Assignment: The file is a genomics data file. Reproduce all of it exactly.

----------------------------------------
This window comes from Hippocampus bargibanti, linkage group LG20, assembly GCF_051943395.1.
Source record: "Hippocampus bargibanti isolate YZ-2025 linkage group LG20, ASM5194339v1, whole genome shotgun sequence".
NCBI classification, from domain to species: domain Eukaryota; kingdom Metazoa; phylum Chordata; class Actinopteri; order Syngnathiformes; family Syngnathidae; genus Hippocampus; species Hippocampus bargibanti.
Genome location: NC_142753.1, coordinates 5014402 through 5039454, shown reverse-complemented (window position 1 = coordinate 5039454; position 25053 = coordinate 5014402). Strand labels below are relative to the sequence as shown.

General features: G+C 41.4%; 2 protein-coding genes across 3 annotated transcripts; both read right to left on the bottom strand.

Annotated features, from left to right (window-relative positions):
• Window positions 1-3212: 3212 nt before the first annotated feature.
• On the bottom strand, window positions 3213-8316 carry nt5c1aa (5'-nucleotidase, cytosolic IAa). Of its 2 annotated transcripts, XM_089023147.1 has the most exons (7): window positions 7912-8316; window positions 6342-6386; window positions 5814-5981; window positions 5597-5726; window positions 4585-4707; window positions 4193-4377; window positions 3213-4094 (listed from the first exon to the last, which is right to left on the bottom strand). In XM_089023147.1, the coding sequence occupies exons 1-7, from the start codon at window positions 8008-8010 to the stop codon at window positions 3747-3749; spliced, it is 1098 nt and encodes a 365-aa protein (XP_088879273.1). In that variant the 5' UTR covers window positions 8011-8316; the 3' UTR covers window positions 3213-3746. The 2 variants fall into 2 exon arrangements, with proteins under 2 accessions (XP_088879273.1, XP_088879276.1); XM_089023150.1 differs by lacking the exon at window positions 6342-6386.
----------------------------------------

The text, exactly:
This window comes from Hippocampus bargibanti, linkage group LG20, assembly GCF_051943395.1.
Source record: "Hippocampus bargibanti isolate YZ-2025 linkage group LG20, ASM5194339v1, whole genome shotgun sequence".
NCBI classification, from domain to species: domain Eukaryota; kingdom Metazoa; phylum Chordata; class Actinopteri; order Syngnathiformes; family Syngnathidae; genus Hippocampus; species Hippocampus bargibanti.
Genome location: NC_142753.1, coordinates 5014402 through 5039454, shown reverse-complemented (window position 1 = coordinate 5039454; position 25053 = coordinate 5014402). Strand labels below are relative to the sequence as shown.

General features: G+C 41.4%; 2 protein-coding genes across 3 annotated transcripts; both read right to left on the bottom strand.

Annotated features, from left to right (window-relative positions):
• Window positions 1-3212: 3212 nt before the first annotated feature.
• On the bottom strand, window positions 3213-8316 carry nt5c1aa (5'-nucleotidase, cytosolic IAa). Of its 2 annotated transcripts, XM_089023147.1 has the most exons (7): window positions 7912-8316; window positions 6342-6386; window positions 5814-5981; window positions 5597-5726; window positions 4585-4707; window positions 4193-4377; window positions 3213-4094 (listed from the first exon to the last, which is right to left on the bottom strand). In XM_089023147.1, the coding sequence occupies exons 1-7, from the start codon at window positions 8008-8010 to the stop codon at window positions 3747-3749; spliced, it is 1098 nt and encodes a 365-aa protein (XP_088879273.1). In that variant the 5' UTR covers window positions 8011-8316; the 3' UTR covers window positions 3213-3746. The 2 variants fall into 2 exon arrangements, with proteins under 2 accessions (XP_088879273.1, XP_088879276.1); XM_089023150.1 differs by lacking the exon at window positions 6342-6386.